As Australians battle multiple natural disasters throughout the nation, Frontier Services staff are doing what they can to stand beside people and lend a hand. In Queensland, Frontier Services is supporting people who have been inundated with flood water at the same time as assisting others who are desperate for rain on their properties so they can feed livestock.
In the Gulf Savannah region in North Queensland, families are doing it very tough having lost 1.3 million hectares to bushfires before Christmas. At least 20 stations were affected with cattle having little or no feed and fences needing repairs. The areas affected were declared a disaster.
Families in the region are still waiting for the wet season to bring rain to the parched grass on their properties.
“We’ve had just six inches of rain since the wet season began in December. Last year the bridge was under water, this year we’ve hardly had a trickle in the river,” said Anna Burley, primary health care nurse with Frontier Services Savannah Regional Health Service.
At the same time, graziers in the Gulf are under huge financial strain caused by a number of factors, with debt levels mounting to an average of $1 million. Many graziers have suffered losses as a result of the detection of Bovine Johne’s Disease on a leading cattle stud near Rockhampton last year.
As a result, 120 stations in Queensland were placed under quarantine, halting production and income for families. This comes on the back of the disruption to live cattle exports which has had ongoing ramifications for beef producers across the country.
“Out here 90 per cent of the local economy is based on cattle. Therefore, the stress on the industry impacts businesses locally and regionally in a profound way,” Ms Burley said.
An injection of relief funds were received following the bushfires, however the long term impact – particularly on mental health – remains a concern.
“I am doing my best to have an ear to the ground and see what people need,” Ms Burley said. The service works closely with Flinders Patrol Minister Craig Mischewski who has visited families in the region to offer pastoral care.
“There are some very desperate situations,” Mr Mischewski said. “People are getting down. When I talk to people they’ll refer me to another station. People are looking out for each other.”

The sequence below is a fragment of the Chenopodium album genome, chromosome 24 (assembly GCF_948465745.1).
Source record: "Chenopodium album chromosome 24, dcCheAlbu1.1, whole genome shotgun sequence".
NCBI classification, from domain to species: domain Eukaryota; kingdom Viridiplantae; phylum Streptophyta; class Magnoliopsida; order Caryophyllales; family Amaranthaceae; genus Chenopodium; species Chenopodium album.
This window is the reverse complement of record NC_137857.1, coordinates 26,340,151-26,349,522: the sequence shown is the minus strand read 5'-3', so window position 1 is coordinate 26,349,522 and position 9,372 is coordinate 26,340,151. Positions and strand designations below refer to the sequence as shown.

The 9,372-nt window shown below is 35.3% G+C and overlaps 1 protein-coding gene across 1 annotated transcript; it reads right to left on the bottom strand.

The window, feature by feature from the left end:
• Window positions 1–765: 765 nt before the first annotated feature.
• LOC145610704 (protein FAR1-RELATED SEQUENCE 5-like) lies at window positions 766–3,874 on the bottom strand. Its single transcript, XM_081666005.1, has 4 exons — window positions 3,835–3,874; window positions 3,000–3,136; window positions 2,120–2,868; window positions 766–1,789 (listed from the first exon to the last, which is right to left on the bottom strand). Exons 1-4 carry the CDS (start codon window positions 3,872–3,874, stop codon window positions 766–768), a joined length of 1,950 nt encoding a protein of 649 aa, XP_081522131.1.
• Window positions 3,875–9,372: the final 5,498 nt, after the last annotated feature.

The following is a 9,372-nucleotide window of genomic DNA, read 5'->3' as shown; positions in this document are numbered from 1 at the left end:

A recent report found income from the cattle industry in the Gulf had dropped sixfold. In some cases, property values have fallen by up to 45 per cent, for example from $5 million to $2.75 million. At the same time, ongoing operation costs can be as much as $30,000 a month. Some families are relying on food parcels to get by. All of these stresses have taken a toll on the mental health of people in the region.
Mr Mischewski has found that simply talking about the situation can make a difference. On a recent visit, a man opened up about the stress he was under and as a result has been able to seek further help.
“Obviously these issues are not something I can change, but I can advocate for people and offer pastoral support,” Mr Mischewski said.
Meanwhile, for families east of Emerald, flood waters have again left them stranded on their properties.
Renee Rudd, with the Emerald Remote Area Families Service (RAFS) said she had spoken to at least one family that may be cut off by flood waters for up to two months on their station outside Duaringa, near Rockhampton.
“It can be quite difficult for those families. They need to be self-sufficient when it comes to food or depend on food drops. It can be really difficult when they do not have much interaction with other families for a while.”
The service was contacted about another flooded family that had suffered substantial losses to their cattle and feed. The RAFS team is working with other services within Frontier Services to provide some assistance.